Whether you’re a board member, CEO or administrator, you’ve undoubtedly run into this bugbear: A critical decision has come due and you want to refer to past discussions on the topic. You vaguely recall it was a bit contentious but your memory is a bit hazy and you can’t speak with any confidence on what was previously said. Where is that information? Where do you even start looking? It could be in the minutes of any number of meetings, it could be sitting in a supplementary paper… In all honesty, you don’t know where to begin!‘Lost’ discussions is a pain point we often hear about. Hours wasted manually searching for that elusive document: Dropbox, Google Drive, emails, paper copies you have had filed away… somewhere? It’s a painstaking process and often ends without joy, or if you do find the relevant minutes you’re lucky if there’s sufficient detail to know what really happened.Sadly, it looks like you’re going to be relitigating the argument all over again… Or are you? Here’s three steps for banishing the pain of searching for historical information.
Being present is more than just being in the room. It’s about being mentally engaged and actively listening. A surprisingly common cause of ‘memory loss’ is related to not being ‘present’- it’s not lost at all, it was never absorbed in the first place. Maybe you are distracted on your phone, catching up on emails or prepping for the next agenda item? Whatever you’re doing, stop! Put down the phone, close the laptop and tune in - this active engagement doubles your ability to recall the conversation down the track and can save you precious time searching aimlessly.
Well prepared minutes provide a fabulous boost to fading memories. Done well, minutes can get everyone on the same page quickly and eliminate painful rehashes of old discussions. Governance expert, Graeme Nahkies, has this advice on minute taking:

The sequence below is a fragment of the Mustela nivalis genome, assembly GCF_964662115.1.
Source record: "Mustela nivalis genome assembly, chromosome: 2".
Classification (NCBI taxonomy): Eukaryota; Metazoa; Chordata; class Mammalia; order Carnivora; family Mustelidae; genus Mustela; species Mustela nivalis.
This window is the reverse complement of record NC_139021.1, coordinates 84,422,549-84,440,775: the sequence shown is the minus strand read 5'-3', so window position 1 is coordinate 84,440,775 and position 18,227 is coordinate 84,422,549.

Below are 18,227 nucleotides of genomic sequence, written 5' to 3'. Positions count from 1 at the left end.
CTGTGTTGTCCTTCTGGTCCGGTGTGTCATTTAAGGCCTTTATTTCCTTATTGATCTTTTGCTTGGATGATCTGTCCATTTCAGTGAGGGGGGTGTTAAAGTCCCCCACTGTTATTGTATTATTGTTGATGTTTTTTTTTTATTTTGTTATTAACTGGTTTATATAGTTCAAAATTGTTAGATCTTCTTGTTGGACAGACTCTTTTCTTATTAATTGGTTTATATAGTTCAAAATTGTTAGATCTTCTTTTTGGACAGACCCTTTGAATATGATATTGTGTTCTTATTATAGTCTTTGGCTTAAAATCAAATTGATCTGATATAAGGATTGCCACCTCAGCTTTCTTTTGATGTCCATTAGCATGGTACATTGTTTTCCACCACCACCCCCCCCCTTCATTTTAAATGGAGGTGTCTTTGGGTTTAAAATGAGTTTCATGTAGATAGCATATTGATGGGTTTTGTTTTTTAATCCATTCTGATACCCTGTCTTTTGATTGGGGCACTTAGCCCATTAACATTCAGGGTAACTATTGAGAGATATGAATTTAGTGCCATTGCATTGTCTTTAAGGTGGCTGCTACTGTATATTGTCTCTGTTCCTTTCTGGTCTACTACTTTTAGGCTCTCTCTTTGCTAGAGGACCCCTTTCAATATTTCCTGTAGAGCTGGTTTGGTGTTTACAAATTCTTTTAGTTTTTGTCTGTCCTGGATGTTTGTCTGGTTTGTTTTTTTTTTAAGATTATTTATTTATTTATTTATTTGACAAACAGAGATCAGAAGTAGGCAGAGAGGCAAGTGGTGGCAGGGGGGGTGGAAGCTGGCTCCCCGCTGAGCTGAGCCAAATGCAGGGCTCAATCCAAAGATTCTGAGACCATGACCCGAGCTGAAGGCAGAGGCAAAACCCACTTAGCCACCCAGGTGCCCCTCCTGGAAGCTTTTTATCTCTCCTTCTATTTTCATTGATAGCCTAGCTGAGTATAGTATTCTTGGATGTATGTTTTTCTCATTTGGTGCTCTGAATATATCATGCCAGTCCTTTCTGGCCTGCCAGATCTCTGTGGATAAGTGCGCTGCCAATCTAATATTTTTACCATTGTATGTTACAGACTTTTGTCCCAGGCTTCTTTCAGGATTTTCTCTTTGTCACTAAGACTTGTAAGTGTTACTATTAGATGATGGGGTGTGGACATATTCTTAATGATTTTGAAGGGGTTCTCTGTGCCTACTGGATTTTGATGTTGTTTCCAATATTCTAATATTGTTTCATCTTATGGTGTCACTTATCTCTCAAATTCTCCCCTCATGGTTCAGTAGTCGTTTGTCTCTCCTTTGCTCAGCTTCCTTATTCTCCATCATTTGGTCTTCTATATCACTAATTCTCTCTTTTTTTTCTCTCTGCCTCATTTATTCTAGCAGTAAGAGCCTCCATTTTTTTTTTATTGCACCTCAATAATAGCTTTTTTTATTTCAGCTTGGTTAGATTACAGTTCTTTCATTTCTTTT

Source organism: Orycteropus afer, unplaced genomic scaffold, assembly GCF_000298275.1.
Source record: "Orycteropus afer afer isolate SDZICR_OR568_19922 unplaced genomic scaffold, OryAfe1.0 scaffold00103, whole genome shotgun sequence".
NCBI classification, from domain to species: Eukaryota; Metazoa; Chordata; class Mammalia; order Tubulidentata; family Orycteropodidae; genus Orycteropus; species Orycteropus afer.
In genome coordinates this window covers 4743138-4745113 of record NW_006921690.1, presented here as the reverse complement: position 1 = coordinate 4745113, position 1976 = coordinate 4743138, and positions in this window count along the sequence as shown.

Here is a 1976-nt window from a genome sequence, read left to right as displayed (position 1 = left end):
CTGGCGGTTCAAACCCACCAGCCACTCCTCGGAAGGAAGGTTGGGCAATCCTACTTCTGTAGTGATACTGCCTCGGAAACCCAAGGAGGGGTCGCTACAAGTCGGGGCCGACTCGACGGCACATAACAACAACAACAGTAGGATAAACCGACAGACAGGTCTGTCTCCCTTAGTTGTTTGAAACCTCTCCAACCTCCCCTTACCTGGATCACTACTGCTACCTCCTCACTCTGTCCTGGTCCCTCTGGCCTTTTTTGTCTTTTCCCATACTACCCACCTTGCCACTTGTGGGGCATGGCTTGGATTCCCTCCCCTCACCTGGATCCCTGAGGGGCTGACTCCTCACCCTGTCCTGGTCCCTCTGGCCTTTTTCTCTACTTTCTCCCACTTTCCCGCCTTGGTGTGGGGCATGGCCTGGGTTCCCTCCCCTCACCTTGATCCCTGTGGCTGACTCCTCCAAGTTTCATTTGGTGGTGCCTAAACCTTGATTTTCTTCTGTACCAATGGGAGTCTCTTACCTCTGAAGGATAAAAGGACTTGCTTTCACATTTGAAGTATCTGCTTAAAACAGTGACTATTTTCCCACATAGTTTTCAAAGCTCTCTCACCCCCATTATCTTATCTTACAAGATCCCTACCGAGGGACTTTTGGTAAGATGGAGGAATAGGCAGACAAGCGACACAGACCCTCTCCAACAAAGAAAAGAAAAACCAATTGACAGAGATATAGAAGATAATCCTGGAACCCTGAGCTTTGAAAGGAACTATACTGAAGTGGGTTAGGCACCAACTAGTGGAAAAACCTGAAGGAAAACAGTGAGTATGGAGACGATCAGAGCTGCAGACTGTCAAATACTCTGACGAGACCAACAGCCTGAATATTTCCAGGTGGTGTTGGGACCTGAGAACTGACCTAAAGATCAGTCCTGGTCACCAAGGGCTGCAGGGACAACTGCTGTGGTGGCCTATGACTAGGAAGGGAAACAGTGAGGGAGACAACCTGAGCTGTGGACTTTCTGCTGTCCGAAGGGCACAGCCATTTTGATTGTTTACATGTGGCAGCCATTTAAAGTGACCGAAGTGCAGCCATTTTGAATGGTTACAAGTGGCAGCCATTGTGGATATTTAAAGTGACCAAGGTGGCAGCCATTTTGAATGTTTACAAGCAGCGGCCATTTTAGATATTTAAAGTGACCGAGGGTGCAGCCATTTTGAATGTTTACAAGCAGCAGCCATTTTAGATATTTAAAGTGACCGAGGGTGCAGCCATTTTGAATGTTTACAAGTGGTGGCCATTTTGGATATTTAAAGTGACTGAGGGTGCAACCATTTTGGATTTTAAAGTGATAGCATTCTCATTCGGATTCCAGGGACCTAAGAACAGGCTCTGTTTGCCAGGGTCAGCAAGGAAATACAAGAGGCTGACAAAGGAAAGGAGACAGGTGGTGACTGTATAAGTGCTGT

“The minutes are not only a record of a board’s decisions but of the history and development of the board’s thinking about important matters. The more important something is the more thorough the minutes should be. Minutes should be written carefully but be balanced to ensure that they are neither too long nor too short. Legal advice has changed over the years. Once minimalist minutes (a record of decisions and not much else) were favoured. Today more fulsome disclosure of a board’s thinking is considered appropriate. Apart from decisions, the minutes should include just enough to record the most important ingredients in the board’s thinking. It is normally neither necessary nor advisable to note who said what. The objective is to document the processes and outcomes. Documents which form an important part of the board's decision-making should be referenced or even attached.”
A little discipline in organising storage of board papers goes a long way when it comes to mitigating the issue of lost discussions. At a very basic level, all boards should follow these practices:
Of course, modern cloud software makes storage and access to board papers much easier, and is delivered seamlessly by products like BoardPro. Governance software has a massive advantage over desktop systems with searchability, particularly when a simple keyword search can identify any previous agenda items, document titles, or meeting minutes relating to that topic. Within seconds, not minutes (or hours!) you’ll have all relevant history at your fingertips - papers provided to support the discussion, and Notes, Decisions and/or Actions recorded in the minutes.If your organisation can successfully implement these changes to improve your processes, checking your past board discussions and recovering historical information will become a breeze.
To find out more about how BoardPro can support you in streamlining your board processes for greater efficiency and effectiveness, check out this page.